Tag Archives: historical

Of National Parks and Classic Cars

Looking back on the past week or so I realize that I’ve spent a lot of time uploading slightly refined versions of photos previously taken rather than taking anything new. As much as I may enjoy looking back on old holiday snaps, I’ve come to realize over the years that no picture of crater lake…

Crater_Lake_NP_23

… can really do the place justice. While I’m reminiscing joyfully in my head about the place, the rest of the world just says, “oh. lake. Cool…?” Totally understandable. Those determined stalwarts who wish to may check out Crater Lake National Park, Diamond Lake, Oregon, and the Umpqua River. I don’t really expect you to necessarily do so, but as this blog is primarily dedicated to what I’m doing photographically, there’s your answer.

No, what I’m really here to chatter on about is the Zionsville fall festival. As the seasons turn here in Indiana we find ourselves ready to celebrate the coming onslaught of winter. I wandered out see what could be seen on Sunday of last week and ran into a classic car show. I’d rather forgotten how much I adore the visuals at these things. All the wonderful chrome details are just generally dazzling. I need to make a point to get out to more classic car events.

I just can’t get enough of these shiny, gas-guzzling old birds. Even when I was a wee lad I dreamed of owning a 57 Chevy in cherry red. Until, of course, I realized what it would cost to drive a 57 Chevy in cherry red. Ah well.

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2013_ZVille_FallFestival_23

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2013_ZVille_FallFestival_22

And that’s the day that was, more or less. If you’ve got a classic car or anything else that needs photographing drop me a line. I’ll be there with bells on.

PS: Click any photo for a closer look and go look at flickr if you want even more photos.

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The Old Round Church – Richmond Vermont

We had some time to kill in Vermont so we took to roaming the countryside somewhat randomly. One of the things we stumbled upon was a unique church built in 1812 with a round configuration. The volunteer tour guide explained that the church was a combined congregation from several neighboring localities so the shape was rather apropos of the spirit of the place.

From 7-31-2013 Richmond, VT

The original construction cost $3,000 and was paid for by sales of the pews. Once you bought a pew, it was yours to sit in or pass down to your heirs as you saw fit.

From 7-31-2013 Richmond, VT

If you’re nice, they’ll let you stand in the pulpit and say a few words.

From 7-31-2013 Richmond, VT

From time to time they have concerts in the place and a pipe organ was brought in from some other neighboring historical building.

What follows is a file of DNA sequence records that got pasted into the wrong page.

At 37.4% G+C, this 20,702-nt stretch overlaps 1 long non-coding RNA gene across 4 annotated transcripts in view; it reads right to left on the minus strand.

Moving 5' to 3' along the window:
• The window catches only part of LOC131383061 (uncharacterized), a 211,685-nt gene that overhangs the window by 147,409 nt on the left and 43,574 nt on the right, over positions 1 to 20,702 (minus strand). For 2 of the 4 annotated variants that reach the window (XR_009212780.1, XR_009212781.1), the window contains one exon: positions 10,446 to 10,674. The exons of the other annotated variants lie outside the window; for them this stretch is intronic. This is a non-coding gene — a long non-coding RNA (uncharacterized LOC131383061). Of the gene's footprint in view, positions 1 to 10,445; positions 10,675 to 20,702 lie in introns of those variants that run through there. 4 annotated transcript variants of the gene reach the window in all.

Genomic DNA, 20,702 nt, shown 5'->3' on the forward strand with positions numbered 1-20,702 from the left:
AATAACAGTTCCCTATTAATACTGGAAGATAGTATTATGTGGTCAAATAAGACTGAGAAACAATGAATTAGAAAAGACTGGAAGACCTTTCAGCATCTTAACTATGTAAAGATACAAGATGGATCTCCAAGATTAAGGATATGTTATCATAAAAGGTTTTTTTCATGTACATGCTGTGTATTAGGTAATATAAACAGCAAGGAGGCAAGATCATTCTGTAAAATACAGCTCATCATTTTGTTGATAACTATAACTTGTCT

From 7-31-2013 Richmond, VT

It looks rather octagonal on the outside…

From 7-31-2013 Richmond, VT

… but it’s round enough on the inside.

From 7-31-2013 Richmond, VT

I close with the view from the pulpit.

From 7-31-2013 Richmond, VT

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Vacation, Niagara Falls and the Dynamics of Post-Processing

A week or so ago I took off for the east coast with three intentions close to my heart:

1.  Take lots of photos.  Not just random touristy crap but shots with a sense of artistry in mind.  Shots that make me think when I get back.

2.  Do #1, but be patient and let the art come to me rather than trying to force it.

3.  Make time each day to sit down and write about whatever happened during the day.

As I sit back here in Indiana after a week…. yeah, I have to give myself a complete F-.  I took lots of photos but it was, frankly, lots of random touristy crap.  I wasn’t patient and I sure as shylock didn’t write about anything on vacation.  So here I am a week later trying to piece together the fragments of a vacation that, admittedly, was a lot of fun, but left me with more bullet points than I started out with.

One major addendum to #2 has been opened and it came to me as I sat at the kitchen table processing photos from the trip.  I realized that I was in some sort of bizarre race with myself to just put out product.  Like a McDonalds fry cook I was pushing out identical hash browns rather than trying to savor the details.  I recall during various points in the trip that I was shooting for the purposes of HDR but when I got home I couldn’t be bothered to actually do the processing required.  I’m happy to drive 20 hours across the country to take a photo, but that 60 seconds required to process it correctly… well, screw that.  I have a Facebook audience that demands instant gratification… or… wait… maybe it’s just ME that demands instant gratification.  So here we pick up a #4

4.  Be patient with post-processing, taking hours or days or weeks to generate a quality finished product rather than just a quick one.